Quick and easy access to recreational privileges in Iowa, including hunting, fishing, and specialty licenses:
Purchase Your Licenses Online
Buy your Hunting and Fishing license online today! We offer multi-year packages and combos for whatever you need to stay licensed.
Support conservation in Iowa by buying a natural resource plate for your vehicle.
Make your online reservation for state park cabins, camping sites and lodges.
Iowa DNR Customer Service
Mon - Fri, 8:00am - 4:30pm CST
Submit Online Inquiry
Information / Records Requests
Contact Information by County
Brook Stickleback are deep-bodied, compressed and scaleless fish. The mouth is small with swollen lips, and the lower jaw projects beyond the upper jaw. There are two to seven (usually five) unconnected spines followed by a dorsal fin that has 9 to 11 rays. The anal fin has a single spine with 9 to 10 rays; the pelvic fin has one heavy spine with a single ray. The lateral line is complete, and there are 30 to 36 small, bony plates along its entire length. It is olive green in color on the back and sides with white or yellow spots and dark wavy lines scattered over the sides. The species attains a length of 2 to 3 inches.
The brook stickleback is found in streams and some natural lakes in the northern one-half of Iowa. It prefers streams with moderate currents that have sand and gravel bottoms and clean to slightly turbid water.
State Records are not documented for non-game species.
Brook Stickleback make interesting aquarium fish, but because of their aggressive behavior it is difficult to keep other small fish with them.
The Brook Stickleback is found in streams and some natural lakes throughout central and northeast Iowa, with scattered populations found in the Little Sioux River and Rock River drainages in northwest Iowa. It appears to be present only in the northern one-half of the state.
In Iowa and other parts of the upper Midwest, the Brook Stickleback prefers streams with moderate currents that have sand and gravel bottoms and clean to slightly turbid water. It can also be found in the sheltered bays, swampy margins and bogs of lakes. It occurs in cool, shallow water, often with heavy vegetation. In Wisconsin, the Brook Stickleback is often encountered in highly turbid waters whereas in Ohio, it appears to be intolerant of turbidity.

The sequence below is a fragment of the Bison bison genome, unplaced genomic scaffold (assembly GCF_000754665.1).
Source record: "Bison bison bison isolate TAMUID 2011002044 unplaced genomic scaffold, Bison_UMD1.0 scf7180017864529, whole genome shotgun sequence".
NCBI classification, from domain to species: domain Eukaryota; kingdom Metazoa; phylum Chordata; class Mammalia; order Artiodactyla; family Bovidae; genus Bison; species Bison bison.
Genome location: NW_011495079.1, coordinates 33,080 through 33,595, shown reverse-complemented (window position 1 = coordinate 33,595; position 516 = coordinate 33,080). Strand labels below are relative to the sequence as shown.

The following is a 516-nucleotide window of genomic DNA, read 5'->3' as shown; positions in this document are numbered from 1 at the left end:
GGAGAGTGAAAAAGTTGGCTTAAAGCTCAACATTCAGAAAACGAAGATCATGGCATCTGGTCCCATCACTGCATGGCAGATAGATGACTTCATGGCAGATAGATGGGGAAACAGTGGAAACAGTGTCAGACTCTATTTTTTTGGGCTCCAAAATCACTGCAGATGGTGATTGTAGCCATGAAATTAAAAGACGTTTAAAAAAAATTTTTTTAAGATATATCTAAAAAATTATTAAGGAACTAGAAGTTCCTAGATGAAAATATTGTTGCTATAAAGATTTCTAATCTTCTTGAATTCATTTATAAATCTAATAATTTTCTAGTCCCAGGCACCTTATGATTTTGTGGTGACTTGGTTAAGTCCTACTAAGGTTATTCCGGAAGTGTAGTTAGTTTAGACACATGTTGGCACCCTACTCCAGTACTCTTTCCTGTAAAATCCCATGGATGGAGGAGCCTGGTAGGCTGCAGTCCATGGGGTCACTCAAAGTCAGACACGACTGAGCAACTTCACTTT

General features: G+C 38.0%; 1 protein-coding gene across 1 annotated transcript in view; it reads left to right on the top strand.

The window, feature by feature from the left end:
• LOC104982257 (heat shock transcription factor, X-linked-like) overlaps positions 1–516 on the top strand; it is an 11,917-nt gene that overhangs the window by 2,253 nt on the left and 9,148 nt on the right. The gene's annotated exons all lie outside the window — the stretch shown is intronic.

Nest building by males begins in the spring at water temperatures of 59 to 66 degrees F. The nests are attached to a stem of vegetation by a whitish cement secreted by the male. A rounded nest is built from organic debris, filamentous algae and other materials. The male aggressively seeks a female that is gravid. The female enters the nest opening and is continuously prodded by the male until eggs are deposited. Immediately after leaving the nest the female is chased away by the male. The male then enters the nest and fertilizes the eggs. The eggs are incubated by the male, vigorously fanning a current of water through the nest. Eggs hatch in 7 to 11 days, depending upon water temperature.
The male Stickleback continues to guard the nest after the eggs hatch, retrieving fry that stray from the nest by catching them in his mouth one at a time and promptly spitting them back into the nest. After several days, young escape so fast that the male is unable to retrieve them, and he either abandons the paternal duty or consumes his own offspring. Brook Stickleback feed principally on aquatic insects and live up to three years.
The Brook Stickleback is forage for numerous game fish.
Recent stream sampling information is available from Iowa DNR's biological monitoring and assessment program.
Harlan, J.R., E.B. Speaker, and J. Mayhew. 1987. Iowa fish and fishing. Iowa Conservation Commission, Des Moines, Iowa. 323pp.
Loan-Wilsey, A. K., C. L. Pierce, K. L. Kane, P. D. Brown and R. L. McNeely. 2005. The Iowa Aquatic Gap Analysis Project Final Report. Iowa Cooperative Fish and Wildlife Research Unit, Iowa State University, Ames.
Illustration by Maynard Reece, from Iowa Fish and Fishing.